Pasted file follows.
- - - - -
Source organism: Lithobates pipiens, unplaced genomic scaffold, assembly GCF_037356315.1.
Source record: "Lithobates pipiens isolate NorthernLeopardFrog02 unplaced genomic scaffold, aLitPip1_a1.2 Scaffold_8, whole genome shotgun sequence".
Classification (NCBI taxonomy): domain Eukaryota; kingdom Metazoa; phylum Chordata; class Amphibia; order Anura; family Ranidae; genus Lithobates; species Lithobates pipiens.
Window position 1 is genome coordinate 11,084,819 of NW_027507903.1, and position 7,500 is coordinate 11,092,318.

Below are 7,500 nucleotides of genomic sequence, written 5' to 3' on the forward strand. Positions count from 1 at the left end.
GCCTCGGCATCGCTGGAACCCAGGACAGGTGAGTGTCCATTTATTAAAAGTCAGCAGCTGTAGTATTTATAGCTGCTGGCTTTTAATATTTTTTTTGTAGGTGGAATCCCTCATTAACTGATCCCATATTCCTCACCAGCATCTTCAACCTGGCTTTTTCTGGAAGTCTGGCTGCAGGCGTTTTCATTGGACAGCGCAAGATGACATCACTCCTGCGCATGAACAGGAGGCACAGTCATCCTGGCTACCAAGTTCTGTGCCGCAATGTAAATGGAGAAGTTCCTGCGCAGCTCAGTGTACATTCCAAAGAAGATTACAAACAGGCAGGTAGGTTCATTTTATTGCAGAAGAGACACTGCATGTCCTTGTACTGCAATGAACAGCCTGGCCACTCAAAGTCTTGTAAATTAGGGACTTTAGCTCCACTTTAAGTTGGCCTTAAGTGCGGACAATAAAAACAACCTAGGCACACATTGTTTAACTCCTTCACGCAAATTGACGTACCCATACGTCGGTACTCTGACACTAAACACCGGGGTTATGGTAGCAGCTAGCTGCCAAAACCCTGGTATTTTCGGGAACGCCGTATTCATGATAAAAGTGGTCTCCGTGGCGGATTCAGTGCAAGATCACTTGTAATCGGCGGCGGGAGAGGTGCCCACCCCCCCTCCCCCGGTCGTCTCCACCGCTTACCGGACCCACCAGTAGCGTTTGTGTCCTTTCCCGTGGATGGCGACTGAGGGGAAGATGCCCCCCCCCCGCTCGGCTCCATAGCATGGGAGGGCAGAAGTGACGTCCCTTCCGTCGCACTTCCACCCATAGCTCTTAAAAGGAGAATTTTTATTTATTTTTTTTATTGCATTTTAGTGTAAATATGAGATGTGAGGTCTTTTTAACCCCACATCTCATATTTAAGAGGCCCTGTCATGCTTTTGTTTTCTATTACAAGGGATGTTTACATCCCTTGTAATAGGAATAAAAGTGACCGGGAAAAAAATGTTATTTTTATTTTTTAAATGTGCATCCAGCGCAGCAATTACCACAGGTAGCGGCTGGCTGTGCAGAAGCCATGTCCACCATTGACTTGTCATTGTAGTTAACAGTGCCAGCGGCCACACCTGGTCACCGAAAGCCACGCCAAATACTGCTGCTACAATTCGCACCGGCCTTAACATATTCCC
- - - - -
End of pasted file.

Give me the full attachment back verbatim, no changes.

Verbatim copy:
Source organism: Lithobates pipiens, unplaced genomic scaffold, assembly GCF_037356315.1.
Source record: "Lithobates pipiens isolate NorthernLeopardFrog02 unplaced genomic scaffold, aLitPip1_a1.2 Scaffold_8, whole genome shotgun sequence".
Classification (NCBI taxonomy): domain Eukaryota; kingdom Metazoa; phylum Chordata; class Amphibia; order Anura; family Ranidae; genus Lithobates; species Lithobates pipiens.
Window position 1 is genome coordinate 11,084,819 of NW_027507903.1, and position 7,500 is coordinate 11,092,318.

Below are 7,500 nucleotides of genomic sequence, written 5' to 3' on the forward strand. Positions count from 1 at the left end.
GCCTCGGCATCGCTGGAACCCAGGACAGGTGAGTGTCCATTTATTAAAAGTCAGCAGCTGTAGTATTTATAGCTGCTGGCTTTTAATATTTTTTTTGTAGGTGGAATCCCTCATTAACTGATCCCATATTCCTCACCAGCATCTTCAACCTGGCTTTTTCTGGAAGTCTGGCTGCAGGCGTTTTCATTGGACAGCGCAAGATGACATCACTCCTGCGCATGAACAGGAGGCACAGTCATCCTGGCTACCAAGTTCTGTGCCGCAATGTAAATGGAGAAGTTCCTGCGCAGCTCAGTGTACATTCCAAAGAAGATTACAAACAGGCAGGTAGGTTCATTTTATTGCAGAAGAGACACTGCATGTCCTTGTACTGCAATGAACAGCCTGGCCACTCAAAGTCTTGTAAATTAGGGACTTTAGCTCCACTTTAAGTTGGCCTTAAGTGCGGACAATAAAAACAACCTAGGCACACATTGTTTAACTCCTTCACGCAAATTGACGTACCCATACGTCGGTACTCTGACACTAAACACCGGGGTTATGGTAGCAGCTAGCTGCCAAAACCCTGGTATTTTCGGGAACGCCGTATTCATGATAAAAGTGGTCTCCGTGGCGGATTCAGTGCAAGATCACTTGTAATCGGCGGCGGGAGAGGTGCCCACCCCCCCTCCCCCGGTCGTCTCCACCGCTTACCGGACCCACCAGTAGCGTTTGTGTCCTTTCCCGTGGATGGCGACTGAGGGGAAGATGCCCCCCCCCCGCTCGGCTCCATAGCATGGGAGGGCAGAAGTGACGTCCCTTCCGTCGCACTTCCACCCATAGCTCTTAAAAGGAGAATTTTTATTTATTTTTTTTATTGCATTTTAGTGTAAATATGAGATGTGAGGTCTTTTTAACCCCACATCTCATATTTAAGAGGCCCTGTCATGCTTTTGTTTTCTATTACAAGGGATGTTTACATCCCTTGTAATAGGAATAAAAGTGACCGGGAAAAAAATGTTATTTTTATTTTTTAAATGTGCATCCAGCGCAGCAATTACCACAGGTAGCGGCTGGCTGTGCAGAAGCCATGTCCACCATTGACTTGTCATTGTAGTTAACAGTGCCAGCGGCCACACCTGGTCACCGAAAGCCACGCCAAATACTGCTGCTACAATTCGCACCGGCCTTAACATATTCCC